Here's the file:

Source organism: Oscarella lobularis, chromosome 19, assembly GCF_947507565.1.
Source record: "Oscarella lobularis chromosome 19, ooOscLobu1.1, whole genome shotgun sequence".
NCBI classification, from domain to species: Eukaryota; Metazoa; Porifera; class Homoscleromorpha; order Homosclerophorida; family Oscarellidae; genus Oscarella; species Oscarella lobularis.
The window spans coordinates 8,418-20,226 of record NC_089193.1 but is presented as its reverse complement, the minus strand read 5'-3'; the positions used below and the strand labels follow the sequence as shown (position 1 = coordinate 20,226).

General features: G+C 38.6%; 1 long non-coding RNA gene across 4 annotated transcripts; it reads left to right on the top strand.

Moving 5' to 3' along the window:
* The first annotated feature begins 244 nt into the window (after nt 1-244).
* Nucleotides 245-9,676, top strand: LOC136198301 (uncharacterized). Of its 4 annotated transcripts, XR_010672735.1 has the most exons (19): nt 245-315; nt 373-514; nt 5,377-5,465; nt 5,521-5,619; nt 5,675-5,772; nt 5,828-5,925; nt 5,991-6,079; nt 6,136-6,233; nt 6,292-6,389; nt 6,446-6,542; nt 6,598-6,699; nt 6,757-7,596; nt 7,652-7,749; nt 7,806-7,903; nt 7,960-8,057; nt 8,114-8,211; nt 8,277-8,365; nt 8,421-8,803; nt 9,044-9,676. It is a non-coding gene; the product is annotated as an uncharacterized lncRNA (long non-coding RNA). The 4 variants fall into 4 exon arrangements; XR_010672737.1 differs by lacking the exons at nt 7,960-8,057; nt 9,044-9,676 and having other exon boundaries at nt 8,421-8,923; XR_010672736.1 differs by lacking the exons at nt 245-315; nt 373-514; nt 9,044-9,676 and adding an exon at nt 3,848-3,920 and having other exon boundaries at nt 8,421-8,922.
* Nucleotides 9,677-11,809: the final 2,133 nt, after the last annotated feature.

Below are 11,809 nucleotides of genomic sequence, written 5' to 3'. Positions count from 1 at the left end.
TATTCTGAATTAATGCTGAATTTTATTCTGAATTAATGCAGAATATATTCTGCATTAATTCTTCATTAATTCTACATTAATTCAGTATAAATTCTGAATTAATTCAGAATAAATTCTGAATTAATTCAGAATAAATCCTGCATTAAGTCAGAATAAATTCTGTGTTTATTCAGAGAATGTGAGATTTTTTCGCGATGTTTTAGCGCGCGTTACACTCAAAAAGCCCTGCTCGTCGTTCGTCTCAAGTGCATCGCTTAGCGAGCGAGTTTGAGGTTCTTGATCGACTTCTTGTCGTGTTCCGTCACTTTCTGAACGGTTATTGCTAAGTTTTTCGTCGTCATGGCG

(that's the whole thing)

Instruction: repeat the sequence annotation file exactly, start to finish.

Source organism: Oscarella lobularis, chromosome 19, assembly GCF_947507565.1.
Source record: "Oscarella lobularis chromosome 19, ooOscLobu1.1, whole genome shotgun sequence".
NCBI classification, from domain to species: Eukaryota; Metazoa; Porifera; class Homoscleromorpha; order Homosclerophorida; family Oscarellidae; genus Oscarella; species Oscarella lobularis.
The window spans coordinates 8,418-20,226 of record NC_089193.1 but is presented as its reverse complement, the minus strand read 5'-3'; the positions used below and the strand labels follow the sequence as shown (position 1 = coordinate 20,226).

General features: G+C 38.6%; 1 long non-coding RNA gene across 4 annotated transcripts; it reads left to right on the top strand.

Moving 5' to 3' along the window:
* The first annotated feature begins 244 nt into the window (after nt 1-244).
* Nucleotides 245-9,676, top strand: LOC136198301 (uncharacterized). Of its 4 annotated transcripts, XR_010672735.1 has the most exons (19): nt 245-315; nt 373-514; nt 5,377-5,465; nt 5,521-5,619; nt 5,675-5,772; nt 5,828-5,925; nt 5,991-6,079; nt 6,136-6,233; nt 6,292-6,389; nt 6,446-6,542; nt 6,598-6,699; nt 6,757-7,596; nt 7,652-7,749; nt 7,806-7,903; nt 7,960-8,057; nt 8,114-8,211; nt 8,277-8,365; nt 8,421-8,803; nt 9,044-9,676. It is a non-coding gene; the product is annotated as an uncharacterized lncRNA (long non-coding RNA). The 4 variants fall into 4 exon arrangements; XR_010672737.1 differs by lacking the exons at nt 7,960-8,057; nt 9,044-9,676 and having other exon boundaries at nt 8,421-8,923; XR_010672736.1 differs by lacking the exons at nt 245-315; nt 373-514; nt 9,044-9,676 and adding an exon at nt 3,848-3,920 and having other exon boundaries at nt 8,421-8,922.
* Nucleotides 9,677-11,809: the final 2,133 nt, after the last annotated feature.

Below are 11,809 nucleotides of genomic sequence, written 5' to 3'. Positions count from 1 at the left end.
TATTCTGAATTAATGCTGAATTTTATTCTGAATTAATGCAGAATATATTCTGCATTAATTCTTCATTAATTCTACATTAATTCAGTATAAATTCTGAATTAATTCAGAATAAATTCTGAATTAATTCAGAATAAATCCTGCATTAAGTCAGAATAAATTCTGTGTTTATTCAGAGAATGTGAGATTTTTTCGCGATGTTTTAGCGCGCGTTACACTCAAAAAGCCCTGCTCGTCGTTCGTCTCAAGTGCATCGCTTAGCGAGCGAGTTTGAGGTTCTTGATCGACTTCTTGTCGTGTTCCGTCACTTTCTGAACGGTTATTGCTAAGTTTTTCGTCGTCATGGCG